Have We Become a Nation of Non-Savers?
A parliamentary report has recently revealed that a third of the working-age UK population has less than £100 in savings. That’s a reputed 17 million people who are scarily exposed to the proverbial rainy day. Here, Marcus Hernon, Client Partner at 23red, talks Finance Monthly through his own thoughts and the implicating factors leading to […]
A parliamentary report has recently revealed that a third of the working-age UK population has less than £100 in savings. That’s a reputed 17 million people who are scarily exposed to the proverbial rainy day. Here, Marcus Hernon, Client Partner at 23red, talks Finance Monthly through his own thoughts and the implicating factors leading to a nation of non-savers.
This fact sits uncomfortably alongside the figures on indebtedness (defined as when people find the weight of their debts a burden and when they regularly fall into arrears), which estimates one in six of us to be in that situation. The story is similar in the States too, with a reported half of Americans having less than $400 to fall back on.
With inflation reaching 1.8% last month (its highest point in two and half years), there are now only a limited number of savings accounts that can match or beat this. Is this the reason why we’ve become a nation of ‘non-savers’?
There are many complex factors that impact on whether people spend or save and in what quantities. Derek Thomspon explores some of the wider socio-economic reason in his thought-provoking essay from 2016. There are troubling macro-economic factors at play here, not least the continual slashing of savings rates and global political and economic uncertainty. And it is important to note that there are some people for whom saving ay money at all is simply not an option as they struggle to meet even their most basic needs. However, our reluctance to save started some time back and at the heart of the issue is that we have fallen out of the savings habit. Psychology has had a long fascination with why, in the face of all rational imperatives to save, people can’t seem to make it a priority. Thompson opts for a paternalistic, legislative approach which almost certainly has merit and in fact the Help To Save scheme soon to be launched in the UK is a good example of a Government taking very direct action. But there is clearly a role for behavioural intervention too.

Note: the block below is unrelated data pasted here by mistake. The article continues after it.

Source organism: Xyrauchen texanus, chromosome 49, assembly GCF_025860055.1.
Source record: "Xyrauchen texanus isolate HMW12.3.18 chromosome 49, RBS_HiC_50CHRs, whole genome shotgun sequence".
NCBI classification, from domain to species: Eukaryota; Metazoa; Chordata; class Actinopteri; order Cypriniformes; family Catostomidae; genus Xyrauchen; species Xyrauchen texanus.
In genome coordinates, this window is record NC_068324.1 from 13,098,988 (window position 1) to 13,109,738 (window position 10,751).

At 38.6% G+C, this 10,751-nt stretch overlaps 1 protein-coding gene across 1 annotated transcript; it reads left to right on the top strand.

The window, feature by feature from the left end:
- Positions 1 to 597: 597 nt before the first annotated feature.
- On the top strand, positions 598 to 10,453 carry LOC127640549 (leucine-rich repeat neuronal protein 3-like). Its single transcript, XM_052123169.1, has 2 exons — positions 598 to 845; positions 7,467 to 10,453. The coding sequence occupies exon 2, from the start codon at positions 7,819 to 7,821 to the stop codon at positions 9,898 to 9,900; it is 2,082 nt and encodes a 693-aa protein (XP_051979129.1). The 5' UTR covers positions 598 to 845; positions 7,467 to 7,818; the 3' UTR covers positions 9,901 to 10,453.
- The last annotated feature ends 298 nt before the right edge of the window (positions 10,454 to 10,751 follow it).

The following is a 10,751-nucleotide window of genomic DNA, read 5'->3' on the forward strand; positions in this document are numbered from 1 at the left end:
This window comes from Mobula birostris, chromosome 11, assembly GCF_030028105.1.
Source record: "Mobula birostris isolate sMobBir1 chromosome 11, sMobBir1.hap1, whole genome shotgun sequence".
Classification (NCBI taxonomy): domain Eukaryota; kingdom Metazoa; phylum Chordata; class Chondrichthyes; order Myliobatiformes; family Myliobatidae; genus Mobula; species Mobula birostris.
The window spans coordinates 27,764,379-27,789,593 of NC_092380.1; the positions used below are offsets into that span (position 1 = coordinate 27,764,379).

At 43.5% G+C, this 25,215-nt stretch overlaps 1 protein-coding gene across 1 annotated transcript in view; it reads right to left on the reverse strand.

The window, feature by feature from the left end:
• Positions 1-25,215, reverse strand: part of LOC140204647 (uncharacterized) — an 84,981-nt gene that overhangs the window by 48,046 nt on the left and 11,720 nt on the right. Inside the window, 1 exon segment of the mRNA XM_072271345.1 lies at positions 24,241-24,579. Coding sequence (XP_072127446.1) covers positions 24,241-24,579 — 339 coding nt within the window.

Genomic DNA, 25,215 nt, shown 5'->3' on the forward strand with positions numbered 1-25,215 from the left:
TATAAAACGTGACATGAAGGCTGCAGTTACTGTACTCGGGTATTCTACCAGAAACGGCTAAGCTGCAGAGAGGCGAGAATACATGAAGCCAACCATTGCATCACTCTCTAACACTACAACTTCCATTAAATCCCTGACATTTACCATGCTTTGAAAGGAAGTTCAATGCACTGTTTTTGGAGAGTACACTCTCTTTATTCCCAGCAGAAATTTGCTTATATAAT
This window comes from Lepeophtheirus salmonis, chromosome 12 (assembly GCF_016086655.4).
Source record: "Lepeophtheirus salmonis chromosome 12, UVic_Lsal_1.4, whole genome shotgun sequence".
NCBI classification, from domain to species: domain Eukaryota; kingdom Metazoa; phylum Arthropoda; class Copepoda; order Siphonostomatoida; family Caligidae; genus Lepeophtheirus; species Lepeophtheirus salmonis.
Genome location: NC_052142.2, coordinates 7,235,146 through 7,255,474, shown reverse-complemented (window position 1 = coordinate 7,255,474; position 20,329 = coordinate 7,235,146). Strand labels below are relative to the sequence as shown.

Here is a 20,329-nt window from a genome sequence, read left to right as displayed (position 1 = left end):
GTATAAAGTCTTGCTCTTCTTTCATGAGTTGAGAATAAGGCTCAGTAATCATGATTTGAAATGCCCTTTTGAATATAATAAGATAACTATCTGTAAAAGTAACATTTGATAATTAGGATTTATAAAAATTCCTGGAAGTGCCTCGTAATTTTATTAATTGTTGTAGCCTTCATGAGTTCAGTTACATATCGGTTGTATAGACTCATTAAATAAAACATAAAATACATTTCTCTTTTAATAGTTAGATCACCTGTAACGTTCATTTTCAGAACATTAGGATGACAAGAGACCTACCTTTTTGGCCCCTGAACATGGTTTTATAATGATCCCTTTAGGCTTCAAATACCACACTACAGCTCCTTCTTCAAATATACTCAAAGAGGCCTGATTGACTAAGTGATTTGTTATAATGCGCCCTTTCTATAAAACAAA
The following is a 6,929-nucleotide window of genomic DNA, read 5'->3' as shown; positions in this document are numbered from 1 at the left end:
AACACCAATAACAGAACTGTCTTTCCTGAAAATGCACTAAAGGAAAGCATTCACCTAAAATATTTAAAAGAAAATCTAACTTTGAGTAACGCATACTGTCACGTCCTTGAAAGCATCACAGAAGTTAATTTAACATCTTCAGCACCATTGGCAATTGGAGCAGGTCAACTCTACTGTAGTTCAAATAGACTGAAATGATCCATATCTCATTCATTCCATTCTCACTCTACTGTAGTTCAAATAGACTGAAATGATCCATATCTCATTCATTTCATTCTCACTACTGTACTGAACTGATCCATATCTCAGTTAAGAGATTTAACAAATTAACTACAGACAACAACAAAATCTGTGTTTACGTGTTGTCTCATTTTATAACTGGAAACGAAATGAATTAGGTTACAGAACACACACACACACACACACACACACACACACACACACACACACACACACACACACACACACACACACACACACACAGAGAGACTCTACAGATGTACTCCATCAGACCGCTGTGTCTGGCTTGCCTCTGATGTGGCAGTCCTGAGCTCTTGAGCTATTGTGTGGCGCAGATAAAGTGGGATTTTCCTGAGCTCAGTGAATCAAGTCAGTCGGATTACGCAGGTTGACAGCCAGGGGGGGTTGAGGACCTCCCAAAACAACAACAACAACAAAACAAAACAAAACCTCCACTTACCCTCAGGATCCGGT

Economist Richard Thaler has conducted ground-breaking work in this area. Most notably the Save More Tomorrow initiative leveraged hyperbolic discounting to get people to sign their future selves up to saving more. It is a fascinating use of a deep behavioural truth and one which has since been explored by the Behavioural Insights Team in the UK.
Brands too are wising up to the potential of behavioural nudges to help people spend less or save more. Lloyds Bank in the UK were one of the forerunners in this field with their Save the Change product which allows users to round up the price of purchases with the difference being added automatically to their savings account. This works so well because it is easy and frictionless, after the initial set-up the mental processing it requires is low enough to subvert even the most adamant non-savers. Digit is based on the same premise and has been widely associated with short term abstinence campaigns (such as Lent or Dry January). The lightness of tone and beautiful design both help to make saving feel achievable and the regular text updates about the saver’s balance deliver a welcome hit of positive reinforcement.
New entrants like Acorn in the US and MoneyBox and True Potential in the UK use a similar low involvement model to help people make investments. These models lean heavily on the behavioural theory of small manageable amounts that can be invested on the move. With a reported (by Mintel) one third of Brits having no interest in financial planning – products that require minimal attention but can still yield results are a very compelling way to tackle the issue.
The continuing lack of trust in financial institutions is likely playing a role. But there is little to correlate in the data between declining trust in banks and reduction in individual savings. It is more likely that this is acting as a conformation factor, with people ascribing their own, less conscious ability to save to a feeling of being let down by the financial industry. Regardless, this creates a void for which newer, more agile brands and products can provide innovative solutions that feel more attuned to today’s would-be saver. It will be interesting to see how the establishment reacts and whether they are fleet of foot enough to keep up.